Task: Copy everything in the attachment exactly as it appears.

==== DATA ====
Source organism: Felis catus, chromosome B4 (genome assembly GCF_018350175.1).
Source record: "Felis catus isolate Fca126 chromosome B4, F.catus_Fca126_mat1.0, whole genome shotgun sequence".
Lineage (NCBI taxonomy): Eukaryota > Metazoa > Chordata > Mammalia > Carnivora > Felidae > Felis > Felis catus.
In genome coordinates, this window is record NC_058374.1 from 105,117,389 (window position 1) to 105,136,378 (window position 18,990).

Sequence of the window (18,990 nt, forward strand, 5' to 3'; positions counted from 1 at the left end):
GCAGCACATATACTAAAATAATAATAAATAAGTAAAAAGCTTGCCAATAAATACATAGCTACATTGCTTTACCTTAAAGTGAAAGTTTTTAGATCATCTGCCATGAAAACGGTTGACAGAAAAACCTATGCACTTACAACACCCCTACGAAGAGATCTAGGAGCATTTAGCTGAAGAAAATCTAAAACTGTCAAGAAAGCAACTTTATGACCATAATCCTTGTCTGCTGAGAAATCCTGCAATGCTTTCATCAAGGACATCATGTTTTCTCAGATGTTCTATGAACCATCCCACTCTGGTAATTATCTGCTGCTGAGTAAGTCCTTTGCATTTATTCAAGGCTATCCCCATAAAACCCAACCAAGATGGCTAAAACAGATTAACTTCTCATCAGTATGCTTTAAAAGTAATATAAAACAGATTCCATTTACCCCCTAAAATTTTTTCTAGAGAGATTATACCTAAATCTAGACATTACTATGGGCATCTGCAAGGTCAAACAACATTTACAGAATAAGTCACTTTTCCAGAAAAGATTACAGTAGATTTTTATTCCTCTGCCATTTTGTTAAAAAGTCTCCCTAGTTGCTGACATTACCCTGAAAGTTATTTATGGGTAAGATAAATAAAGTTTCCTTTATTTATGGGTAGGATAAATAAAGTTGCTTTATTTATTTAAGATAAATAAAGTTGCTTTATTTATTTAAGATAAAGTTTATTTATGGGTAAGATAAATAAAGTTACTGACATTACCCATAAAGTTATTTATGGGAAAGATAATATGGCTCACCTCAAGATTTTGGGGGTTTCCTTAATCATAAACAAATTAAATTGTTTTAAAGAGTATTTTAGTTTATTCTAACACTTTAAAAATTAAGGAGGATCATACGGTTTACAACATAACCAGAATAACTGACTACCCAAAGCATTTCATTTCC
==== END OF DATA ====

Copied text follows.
Source organism: Felis catus, chromosome B4 (genome assembly GCF_018350175.1).
Source record: "Felis catus isolate Fca126 chromosome B4, F.catus_Fca126_mat1.0, whole genome shotgun sequence".
Lineage (NCBI taxonomy): Eukaryota > Metazoa > Chordata > Mammalia > Carnivora > Felidae > Felis > Felis catus.
In genome coordinates, this window is record NC_058374.1 from 105,117,389 (window position 1) to 105,136,378 (window position 18,990).

Sequence of the window (18,990 nt, forward strand, 5' to 3'; positions counted from 1 at the left end):
GCAGCACATATACTAAAATAATAATAAATAAGTAAAAAGCTTGCCAATAAATACATAGCTACATTGCTTTACCTTAAAGTGAAAGTTTTTAGATCATCTGCCATGAAAACGGTTGACAGAAAAACCTATGCACTTACAACACCCCTACGAAGAGATCTAGGAGCATTTAGCTGAAGAAAATCTAAAACTGTCAAGAAAGCAACTTTATGACCATAATCCTTGTCTGCTGAGAAATCCTGCAATGCTTTCATCAAGGACATCATGTTTTCTCAGATGTTCTATGAACCATCCCACTCTGGTAATTATCTGCTGCTGAGTAAGTCCTTTGCATTTATTCAAGGCTATCCCCATAAAACCCAACCAAGATGGCTAAAACAGATTAACTTCTCATCAGTATGCTTTAAAAGTAATATAAAACAGATTCCATTTACCCCCTAAAATTTTTTCTAGAGAGATTATACCTAAATCTAGACATTACTATGGGCATCTGCAAGGTCAAACAACATTTACAGAATAAGTCACTTTTCCAGAAAAGATTACAGTAGATTTTTATTCCTCTGCCATTTTGTTAAAAAGTCTCCCTAGTTGCTGACATTACCCTGAAAGTTATTTATGGGTAAGATAAATAAAGTTTCCTTTATTTATGGGTAGGATAAATAAAGTTGCTTTATTTATTTAAGATAAATAAAGTTGCTTTATTTATTTAAGATAAAGTTTATTTATGGGTAAGATAAATAAAGTTACTGACATTACCCATAAAGTTATTTATGGGAAAGATAATATGGCTCACCTCAAGATTTTGGGGGTTTCCTTAATCATAAACAAATTAAATTGTTTTAAAGAGTATTTTAGTTTATTCTAACACTTTAAAAATTAAGGAGGATCATACGGTTTACAACATAACCAGAATAACTGACTACCCAAAGCATTTCATTTCC